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Patrick Goldstein and James Rainey
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Jim Cameron's 'Avatar' price tag: How about a cool $500 million?

November 9, 2009 | 11:36 am

You'd have to say that the New York Times' Michael Cieply is a pretty crafty reporter. He knew that the best way to get us to read a sober, intricately detailed financial analysis of 20th Century Fox's economic involvement in "Avatar" was to stick something in the lede that would grab our attention -- like the news that the movie's price tag was approaching $500 million.

Avatar-movie-poster How did he get that number, you may wonder. According to his story, the Jim Cameron-masterminded film (due out next month and still under lock and key) has a reported production budget of $230 million, but Cieply says that the price tag "would be higher if the financial contribution of Mr. Cameron and others were included." He says that when you toss in the cost of global marketing for the film -- he says Fox itself is planning to spend $150 million around the world -- the film would cost its various backers $500 million.

Cieply's story makes a compelling point about modern-day studio economics. When it comes to a mega-blockbuster like "Avatar," studios like Fox don't just hedge their bets. They involve a wide variety of partners who provide financial and marketing support for the studio's behemoth. According to the piece, a pair of private equity partners -- Dune Entertainment and Ingenious Media -- are picking up 60% of the film's budget. But Fox also has built-in protections from Cameron himself. If the film's final production costs topped $300 million, for example, Cameron would "effectively defer much of his payout until the studio and others were compensated."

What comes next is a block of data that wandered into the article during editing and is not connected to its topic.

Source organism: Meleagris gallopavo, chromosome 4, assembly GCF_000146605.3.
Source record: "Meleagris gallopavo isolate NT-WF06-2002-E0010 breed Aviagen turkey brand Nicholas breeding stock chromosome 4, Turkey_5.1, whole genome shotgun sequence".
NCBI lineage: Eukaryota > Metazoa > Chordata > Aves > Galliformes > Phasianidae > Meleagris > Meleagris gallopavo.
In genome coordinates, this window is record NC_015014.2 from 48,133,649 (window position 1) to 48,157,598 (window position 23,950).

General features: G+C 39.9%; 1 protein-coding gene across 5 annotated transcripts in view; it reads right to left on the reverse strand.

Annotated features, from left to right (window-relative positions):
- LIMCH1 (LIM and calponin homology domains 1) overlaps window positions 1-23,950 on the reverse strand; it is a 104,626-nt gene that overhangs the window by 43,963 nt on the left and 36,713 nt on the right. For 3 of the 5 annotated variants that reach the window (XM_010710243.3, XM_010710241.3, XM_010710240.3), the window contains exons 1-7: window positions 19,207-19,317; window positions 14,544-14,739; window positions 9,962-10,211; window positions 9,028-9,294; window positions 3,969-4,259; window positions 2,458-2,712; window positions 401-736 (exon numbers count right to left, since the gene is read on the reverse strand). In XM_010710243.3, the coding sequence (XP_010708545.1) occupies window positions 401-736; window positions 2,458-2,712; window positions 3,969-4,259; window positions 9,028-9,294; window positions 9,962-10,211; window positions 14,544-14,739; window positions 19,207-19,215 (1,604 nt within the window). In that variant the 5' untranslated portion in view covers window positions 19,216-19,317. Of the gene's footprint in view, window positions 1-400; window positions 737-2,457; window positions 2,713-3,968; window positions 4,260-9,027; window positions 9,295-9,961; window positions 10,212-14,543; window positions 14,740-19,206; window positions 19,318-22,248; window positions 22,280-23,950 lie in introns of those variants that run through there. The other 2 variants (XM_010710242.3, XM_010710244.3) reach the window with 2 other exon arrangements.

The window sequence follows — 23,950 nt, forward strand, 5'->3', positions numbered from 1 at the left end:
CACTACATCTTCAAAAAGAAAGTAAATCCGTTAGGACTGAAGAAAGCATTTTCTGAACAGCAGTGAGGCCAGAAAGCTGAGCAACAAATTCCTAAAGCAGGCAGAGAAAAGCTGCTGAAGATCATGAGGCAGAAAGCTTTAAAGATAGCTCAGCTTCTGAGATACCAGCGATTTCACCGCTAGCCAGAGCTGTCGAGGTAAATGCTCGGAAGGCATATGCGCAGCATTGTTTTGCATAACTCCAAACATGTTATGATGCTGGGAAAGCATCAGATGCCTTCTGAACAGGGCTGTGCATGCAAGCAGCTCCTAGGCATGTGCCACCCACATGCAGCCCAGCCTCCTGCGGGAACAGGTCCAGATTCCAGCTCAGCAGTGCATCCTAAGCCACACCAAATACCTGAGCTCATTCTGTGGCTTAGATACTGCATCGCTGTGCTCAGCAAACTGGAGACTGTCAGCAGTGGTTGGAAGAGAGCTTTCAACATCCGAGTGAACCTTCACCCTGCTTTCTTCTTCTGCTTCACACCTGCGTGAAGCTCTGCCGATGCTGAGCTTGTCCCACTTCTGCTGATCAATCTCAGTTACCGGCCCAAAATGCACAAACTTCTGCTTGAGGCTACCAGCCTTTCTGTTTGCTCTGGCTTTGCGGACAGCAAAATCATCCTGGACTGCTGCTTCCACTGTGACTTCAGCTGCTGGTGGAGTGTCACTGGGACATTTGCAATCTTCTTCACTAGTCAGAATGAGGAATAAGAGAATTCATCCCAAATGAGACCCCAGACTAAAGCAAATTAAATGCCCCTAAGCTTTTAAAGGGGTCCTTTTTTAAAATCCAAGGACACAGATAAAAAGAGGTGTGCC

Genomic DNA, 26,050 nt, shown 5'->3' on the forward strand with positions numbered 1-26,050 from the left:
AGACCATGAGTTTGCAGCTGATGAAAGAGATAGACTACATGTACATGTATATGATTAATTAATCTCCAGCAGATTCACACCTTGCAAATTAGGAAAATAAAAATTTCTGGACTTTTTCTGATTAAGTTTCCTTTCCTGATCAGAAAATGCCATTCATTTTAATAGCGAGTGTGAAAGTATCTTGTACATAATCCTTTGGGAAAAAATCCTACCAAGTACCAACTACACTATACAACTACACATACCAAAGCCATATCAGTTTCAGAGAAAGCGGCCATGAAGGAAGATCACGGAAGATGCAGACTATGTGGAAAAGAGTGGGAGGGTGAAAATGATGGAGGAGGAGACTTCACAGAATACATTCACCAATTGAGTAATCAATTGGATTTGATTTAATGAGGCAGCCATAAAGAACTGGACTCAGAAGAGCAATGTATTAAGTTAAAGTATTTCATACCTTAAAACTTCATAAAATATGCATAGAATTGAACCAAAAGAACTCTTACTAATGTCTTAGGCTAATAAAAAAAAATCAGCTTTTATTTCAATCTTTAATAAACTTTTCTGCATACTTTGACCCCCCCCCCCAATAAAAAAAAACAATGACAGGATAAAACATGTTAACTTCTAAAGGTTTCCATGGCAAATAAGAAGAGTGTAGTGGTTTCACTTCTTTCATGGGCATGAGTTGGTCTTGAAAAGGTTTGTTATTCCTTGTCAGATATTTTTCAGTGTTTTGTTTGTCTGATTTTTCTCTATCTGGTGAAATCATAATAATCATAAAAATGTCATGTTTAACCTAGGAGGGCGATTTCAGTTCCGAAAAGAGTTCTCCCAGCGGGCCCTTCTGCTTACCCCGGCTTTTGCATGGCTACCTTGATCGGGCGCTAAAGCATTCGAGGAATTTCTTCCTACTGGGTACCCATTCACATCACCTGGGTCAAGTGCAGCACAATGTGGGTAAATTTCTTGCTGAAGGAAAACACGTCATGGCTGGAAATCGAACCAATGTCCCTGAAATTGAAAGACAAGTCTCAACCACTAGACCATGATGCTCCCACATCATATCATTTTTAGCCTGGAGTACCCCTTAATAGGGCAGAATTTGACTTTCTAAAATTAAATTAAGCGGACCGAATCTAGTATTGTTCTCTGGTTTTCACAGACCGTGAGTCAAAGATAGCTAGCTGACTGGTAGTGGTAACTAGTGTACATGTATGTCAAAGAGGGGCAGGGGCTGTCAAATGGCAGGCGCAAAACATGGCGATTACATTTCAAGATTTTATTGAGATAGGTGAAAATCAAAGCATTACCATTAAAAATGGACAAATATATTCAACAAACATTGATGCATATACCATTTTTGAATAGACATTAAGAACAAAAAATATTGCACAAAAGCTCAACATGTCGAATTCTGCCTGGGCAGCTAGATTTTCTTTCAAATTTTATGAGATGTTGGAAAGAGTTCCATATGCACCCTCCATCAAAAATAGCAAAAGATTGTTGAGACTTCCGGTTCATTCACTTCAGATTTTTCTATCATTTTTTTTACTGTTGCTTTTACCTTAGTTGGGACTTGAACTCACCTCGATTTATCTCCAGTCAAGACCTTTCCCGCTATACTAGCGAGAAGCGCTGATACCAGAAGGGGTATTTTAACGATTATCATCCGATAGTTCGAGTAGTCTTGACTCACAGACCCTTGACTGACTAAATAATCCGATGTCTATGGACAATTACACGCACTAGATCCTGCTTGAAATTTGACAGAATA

Cieply says the film also qualified for tax rebates in New Zealand, since much of its digital work was done there. It also benefits from $25 million worth of technological and marketing aid from Panasonic, which pitched in to help the film in return for assistance from Cameron on Panasonic's upcoming 3-D home video systems.

It just goes to show that when you're in the blockbuster business these days, you can always count on a little help from your friends, who are all hoping to make a little money -- or enjoy some reflected benefits -- from a mega-event that casts a giant shadow over the entire Hollywood landscape.

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